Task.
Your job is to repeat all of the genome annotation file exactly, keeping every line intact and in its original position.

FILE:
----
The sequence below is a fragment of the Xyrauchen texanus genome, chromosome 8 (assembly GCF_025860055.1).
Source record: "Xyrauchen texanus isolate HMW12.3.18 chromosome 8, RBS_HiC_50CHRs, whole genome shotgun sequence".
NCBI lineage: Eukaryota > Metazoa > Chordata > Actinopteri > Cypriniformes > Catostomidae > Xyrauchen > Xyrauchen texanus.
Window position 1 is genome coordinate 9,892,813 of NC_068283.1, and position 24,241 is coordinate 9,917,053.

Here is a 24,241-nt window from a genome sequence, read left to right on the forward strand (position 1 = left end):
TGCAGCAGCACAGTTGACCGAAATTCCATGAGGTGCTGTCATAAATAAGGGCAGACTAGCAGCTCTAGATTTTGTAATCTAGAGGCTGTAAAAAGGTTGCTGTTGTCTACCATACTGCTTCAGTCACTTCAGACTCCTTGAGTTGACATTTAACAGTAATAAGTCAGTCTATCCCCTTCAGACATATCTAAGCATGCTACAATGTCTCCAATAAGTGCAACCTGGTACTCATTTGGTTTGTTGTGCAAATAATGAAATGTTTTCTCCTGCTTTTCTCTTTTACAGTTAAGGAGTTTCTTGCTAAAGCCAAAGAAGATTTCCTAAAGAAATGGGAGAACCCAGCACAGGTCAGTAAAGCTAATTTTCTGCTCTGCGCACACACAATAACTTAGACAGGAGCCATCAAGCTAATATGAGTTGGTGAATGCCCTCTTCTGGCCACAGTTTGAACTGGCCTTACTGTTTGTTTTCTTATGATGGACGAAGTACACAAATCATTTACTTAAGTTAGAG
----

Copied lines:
The sequence below is a fragment of the Xyrauchen texanus genome, chromosome 8 (assembly GCF_025860055.1).
Source record: "Xyrauchen texanus isolate HMW12.3.18 chromosome 8, RBS_HiC_50CHRs, whole genome shotgun sequence".
NCBI lineage: Eukaryota > Metazoa > Chordata > Actinopteri > Cypriniformes > Catostomidae > Xyrauchen > Xyrauchen texanus.
Window position 1 is genome coordinate 9,892,813 of NC_068283.1, and position 24,241 is coordinate 9,917,053.

Here is a 24,241-nt window from a genome sequence, read left to right on the forward strand (position 1 = left end):
TGCAGCAGCACAGTTGACCGAAATTCCATGAGGTGCTGTCATAAATAAGGGCAGACTAGCAGCTCTAGATTTTGTAATCTAGAGGCTGTAAAAAGGTTGCTGTTGTCTACCATACTGCTTCAGTCACTTCAGACTCCTTGAGTTGACATTTAACAGTAATAAGTCAGTCTATCCCCTTCAGACATATCTAAGCATGCTACAATGTCTCCAATAAGTGCAACCTGGTACTCATTTGGTTTGTTGTGCAAATAATGAAATGTTTTCTCCTGCTTTTCTCTTTTACAGTTAAGGAGTTTCTTGCTAAAGCCAAAGAAGATTTCCTAAAGAAATGGGAGAACCCAGCACAGGTCAGTAAAGCTAATTTTCTGCTCTGCGCACACACAATAACTTAGACAGGAGCCATCAAGCTAATATGAGTTGGTGAATGCCCTCTTCTGGCCACAGTTTGAACTGGCCTTACTGTTTGTTTTCTTATGATGGACGAAGTACACAAATCATTTACTTAAGTTAGAG